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Good Friday, Year B – 2021

Good Friday… a day unlike all others.
The day of the Passion of the Lord.
A day when things happen and people behave in such strange ways…

The soldiers have arrested Jesus.
Jesus is brought to Annas – Annas sends Jesus to Caiaphas (Jn.18:13-14).
Jesus is brought to Pilate – Pilate sends Jesus to Herod.
Jesus is brought to Herod – Herod sends Jesus back to Pilate (Lk.23:1-12).
Pilate tells the Jews to deal with Jesus – the Jews tell Pilate it is up to him to condemn Jesus (Jn.18:31).
Pilate tries to free Jesus – The Jews want Barrabas to be freed (Mt.27:17,20).

Washing of hands… it seems no one is ready to accept responsibility… (Mt.27:25).
A serious question: “What is truth?”… but no listening to the reply… (Jn.18:38).
A day when long-time disciples run away… (Mk.14:50).
A day when a close friend denies even knowing his friend… (Mt.26:69-75).

Some time before this fateful week, Jesus had said:
“Now my soul is troubled.
And what should I say: ‘Father, save me from this hour’?
No, it is for this reason that I have come to this hour.”    (John 12:27)
And for what reason?
“Having loved his own who were in the world, he loved them to the end.” (John 13:1)
No wonder that we call this day: GOOD Friday!


Note: Another reflection on a similar theme is available in French at:

Source: Images: Devotion to Our Lady    Heartlight   Pinterest   17QQ

Good Friday, Year B

“The crowds were appalled on seeing him –
so disfigured did he look that he seemed no longer human –
… without beauty, without majesty,
No looks to attract our eyes…
A man to make people screen their faces. »

This is what Isaiah tells us in the 1st reading of today celebration
(Good Friday, Year B: Is.52:13 – 53:12).
This is the picture we are presented with today:
Someone who no longer appears to be a human being
and who certainly does not appear… to be God.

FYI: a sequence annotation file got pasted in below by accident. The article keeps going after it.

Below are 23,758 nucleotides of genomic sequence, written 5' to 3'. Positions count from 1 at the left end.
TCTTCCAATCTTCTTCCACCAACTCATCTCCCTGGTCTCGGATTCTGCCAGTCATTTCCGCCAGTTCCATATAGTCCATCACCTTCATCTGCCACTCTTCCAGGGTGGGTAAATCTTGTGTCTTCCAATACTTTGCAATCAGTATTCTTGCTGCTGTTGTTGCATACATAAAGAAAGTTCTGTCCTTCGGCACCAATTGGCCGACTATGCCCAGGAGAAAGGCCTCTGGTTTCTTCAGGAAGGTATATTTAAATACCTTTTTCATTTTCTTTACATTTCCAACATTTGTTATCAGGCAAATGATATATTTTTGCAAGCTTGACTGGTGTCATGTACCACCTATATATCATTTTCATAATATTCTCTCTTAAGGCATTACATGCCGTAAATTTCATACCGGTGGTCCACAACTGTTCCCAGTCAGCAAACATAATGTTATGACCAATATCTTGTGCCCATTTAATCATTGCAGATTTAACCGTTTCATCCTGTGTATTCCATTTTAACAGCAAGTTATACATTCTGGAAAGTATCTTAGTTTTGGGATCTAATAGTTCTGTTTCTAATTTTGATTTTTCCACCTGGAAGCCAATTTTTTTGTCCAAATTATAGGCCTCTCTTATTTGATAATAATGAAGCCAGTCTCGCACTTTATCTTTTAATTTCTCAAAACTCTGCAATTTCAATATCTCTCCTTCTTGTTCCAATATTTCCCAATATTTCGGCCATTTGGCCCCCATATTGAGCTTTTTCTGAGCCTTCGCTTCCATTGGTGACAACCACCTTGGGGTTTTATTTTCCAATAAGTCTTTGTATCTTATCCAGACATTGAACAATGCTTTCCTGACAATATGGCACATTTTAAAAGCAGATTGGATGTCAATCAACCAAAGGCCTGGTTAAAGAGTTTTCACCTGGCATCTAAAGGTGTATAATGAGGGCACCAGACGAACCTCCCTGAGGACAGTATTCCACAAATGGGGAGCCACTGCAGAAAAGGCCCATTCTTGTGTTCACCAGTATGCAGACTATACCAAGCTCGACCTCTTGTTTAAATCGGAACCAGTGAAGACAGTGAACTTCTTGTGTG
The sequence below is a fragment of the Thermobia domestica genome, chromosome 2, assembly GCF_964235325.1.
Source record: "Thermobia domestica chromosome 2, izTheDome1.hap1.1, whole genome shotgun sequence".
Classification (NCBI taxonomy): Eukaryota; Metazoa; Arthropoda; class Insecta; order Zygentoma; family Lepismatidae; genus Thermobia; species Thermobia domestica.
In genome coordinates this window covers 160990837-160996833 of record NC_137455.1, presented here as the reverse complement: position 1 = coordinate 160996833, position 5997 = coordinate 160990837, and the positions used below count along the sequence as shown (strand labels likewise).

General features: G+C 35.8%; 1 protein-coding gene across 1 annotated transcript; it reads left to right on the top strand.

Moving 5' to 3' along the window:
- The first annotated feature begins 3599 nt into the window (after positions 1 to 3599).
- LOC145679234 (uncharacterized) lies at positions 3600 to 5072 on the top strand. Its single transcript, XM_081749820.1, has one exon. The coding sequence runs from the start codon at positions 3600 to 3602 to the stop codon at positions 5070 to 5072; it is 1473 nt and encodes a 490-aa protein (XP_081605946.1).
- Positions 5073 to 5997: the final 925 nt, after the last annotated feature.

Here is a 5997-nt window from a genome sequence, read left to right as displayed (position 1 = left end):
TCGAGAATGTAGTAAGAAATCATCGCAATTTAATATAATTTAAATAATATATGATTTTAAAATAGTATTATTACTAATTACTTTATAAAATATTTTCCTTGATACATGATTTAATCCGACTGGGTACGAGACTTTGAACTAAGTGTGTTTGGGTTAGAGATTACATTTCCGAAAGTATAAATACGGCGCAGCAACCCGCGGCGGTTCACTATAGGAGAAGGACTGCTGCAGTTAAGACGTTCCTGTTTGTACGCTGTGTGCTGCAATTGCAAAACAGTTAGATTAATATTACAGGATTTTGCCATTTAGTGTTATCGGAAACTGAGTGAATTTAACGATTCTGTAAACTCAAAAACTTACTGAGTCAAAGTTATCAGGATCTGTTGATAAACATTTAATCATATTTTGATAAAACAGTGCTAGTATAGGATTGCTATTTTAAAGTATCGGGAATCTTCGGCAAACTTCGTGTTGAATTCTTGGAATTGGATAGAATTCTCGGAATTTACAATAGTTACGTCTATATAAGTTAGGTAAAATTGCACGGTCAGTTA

Someone people prefer not to see, someone they choose to ignore, to move away from.

What if, for the word ‘people’, we substitute the words ‘we’, ‘us’?…
Isaiah did and this is what we read:
“We took no account of him…
We thought of him as someone punished, struck by God…”

No striking feature, except that of suffering.
No attractive trait, except that of suffering.
No appealing expression except that of suffering.
A veil covering the recognition of what appears before the onlookers, confronting them.

Yet, it is a misconception to think that Good Friday is the glorification of suffering.
Some well-intentioned preachers may say that Jesus suffered more than anyone else.
We are not asked to believe this.

The martyrs of the early Christian era,
the victims of Stalin of Russia,
of Hitler of Germany,
of Mao Tsé-Tung of China,
of Pol Pot of Cambodia,
of Idi Amin in Uganda,
and closer to us, of the so-called Islamic State torturers, to name but a few –

all of them have undergone unimaginable suffering.

Good Friday is not the glorification of suffering, it is the exaltation of love
the love of God made man,
though he no longer looked like either…
A love that made him to be “pierced through for our faults, crushed for our sins.”
Indeed, “through his wounds we are healed.”
This Friday is indeed good if it enables us to understand what, some time before this day of ultimate suffering, Jesus has revealed to Nicodemus:

“Yes, God loved the world so much that he gave his only Son,
so that everyone who believes in him may not be lost, but may have eternal life.
For God sent his Son into the world not to condemn the world,
But so that through him the world might be saved.”   (Jn.3:16-17)

Note: Another reflection is available in French on a different theme at:

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